In cycling, none of that is relevant. We would prefer that the foot doesn’t move at all. In fact, all the important things that a foot naturally does, including acting as a shock absorber and moving about to provide stability in an unstable world to our unstable bi-pedal gait (humans are really the only creature that exclusively walks on just two legs, and with our heavy brain and high center of gravity, we have to work a little harder to stay upright) really are a hindrance to effective cycling. The foot is best when it is stable and stationary, and the lower leg, rather than being a propulsive unit, is better when it contracts isometrically to provide stability for the big muscle groups – the quads and glutes – that are the real prime movers in cycling biomechanics. Anything other than a stable shoe pedal interface that minimizes what our foot naturally wants to do creates power leakage – an inefficiency in an activity that is, by most measures, extremely efficient.
So, clipless pedals are meant to provide a stable and efficient connection to the lever that powers the cranks, and shoes, like bikes, have carbon fiber soles that are lighter, stiffer and all the rest. But applying a static system to a foot and lower limb system creates it’s own issues. For one, there are pressure hotspots. We have a lot of foot variability in terms of shape, the thickness of fat pads, the amount of natural arch support we have and the natural movement of our forefoot that we call varus. I would generally just characterize the set of problems, including pain and hot spots that derive from the static nature of pedals and shoes and cycling in general as Static Foot Problems. Here are few examples and solutions from some actual fit sessions I’ve had:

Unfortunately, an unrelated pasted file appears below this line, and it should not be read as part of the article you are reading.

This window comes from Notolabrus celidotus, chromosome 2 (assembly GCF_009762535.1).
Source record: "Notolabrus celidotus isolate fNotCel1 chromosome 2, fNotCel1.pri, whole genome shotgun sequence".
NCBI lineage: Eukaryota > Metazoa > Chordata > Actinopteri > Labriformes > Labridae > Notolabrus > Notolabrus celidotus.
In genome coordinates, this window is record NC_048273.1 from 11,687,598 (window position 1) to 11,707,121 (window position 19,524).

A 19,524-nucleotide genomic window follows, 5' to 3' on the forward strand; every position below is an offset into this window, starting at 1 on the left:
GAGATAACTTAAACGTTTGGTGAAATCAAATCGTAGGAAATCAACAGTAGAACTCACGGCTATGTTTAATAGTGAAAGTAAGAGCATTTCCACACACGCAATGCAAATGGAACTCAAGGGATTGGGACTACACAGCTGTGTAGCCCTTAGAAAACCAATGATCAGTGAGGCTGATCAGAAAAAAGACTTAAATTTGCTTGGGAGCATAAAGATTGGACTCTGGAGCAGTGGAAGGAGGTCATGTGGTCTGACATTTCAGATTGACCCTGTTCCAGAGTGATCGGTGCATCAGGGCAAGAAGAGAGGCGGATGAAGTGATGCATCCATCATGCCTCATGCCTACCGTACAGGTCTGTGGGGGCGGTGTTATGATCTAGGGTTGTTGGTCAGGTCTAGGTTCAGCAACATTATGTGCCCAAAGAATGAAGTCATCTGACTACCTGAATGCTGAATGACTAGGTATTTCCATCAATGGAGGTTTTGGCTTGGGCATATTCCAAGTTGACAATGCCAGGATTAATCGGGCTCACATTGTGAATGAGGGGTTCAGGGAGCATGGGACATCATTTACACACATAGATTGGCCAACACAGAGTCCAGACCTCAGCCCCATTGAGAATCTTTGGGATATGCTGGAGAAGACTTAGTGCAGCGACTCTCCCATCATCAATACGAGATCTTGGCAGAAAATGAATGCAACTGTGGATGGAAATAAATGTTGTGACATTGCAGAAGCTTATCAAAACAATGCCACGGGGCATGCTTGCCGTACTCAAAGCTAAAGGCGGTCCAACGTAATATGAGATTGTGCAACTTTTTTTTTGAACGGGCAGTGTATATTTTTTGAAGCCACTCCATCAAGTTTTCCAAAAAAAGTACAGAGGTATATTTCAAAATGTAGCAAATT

PAIN ON THE OUTSIDE OF THE FOOT CLOSER TO THE MID-FOOT AREA.
It wasn’t so much as pain on the sole, but on that outside edge which corresponded with a wider than normal tuberosity of the fifth metatarsal.
What was the solution? Well, firstly, this seems like it is a no-brainer, but just getting the right shoes is the first step in maximizing your enjoyment of the sport. If you have wide feet, don’t get Sidis. The Giro Empire, as cool and as light as it is, is probably not your best choice. My default suggestion for those with wider feet for whom this could be a problem are Shimano shoes. A good fitter or retailer should be able to direct you to the appropriate shoe for your foot width. I wish there was a better system for matching foot width and shape to shoe last. Alas, maybe I need to invent something.
The second solution was to get this device that looks faintly menacing and almost Medieval and stretch out the upper in just that area that is causing pressure. This can work, but the device itself works better on traditional leather shoes. Cycling shoe uppers are designed to resist stretching and hold their shape, so if you try to use it, caveat emptor.
A DULL ACHE AND BURNING SENSATION THAT STARTS UNDER THE FIFTH METATARSAL AREA.
This is where some sort of pressure mapping system for the foot to use during the cycling motion would provide the necessary objective feedback to make effective changes. Alas, maybe I just need to invent something. The challenge here to equalize the pressure across a broader, even section of the foot. What’s happening is that there is a hot spot under the fifth metatarsal during the power phase of the pedal stroke, due most likely to a natural forefoot varus. I’ve had decent luck using wedges to shore up the medial side of the foot and get more pressure over the first metatarsal, but I’m reluctant to rely on wedges for various reasons, and use them sparingly if I can. The best solution here is a combination of a cycling specific custom insole and possibly and in-the-shoe wedge to prop up that first metatarsal.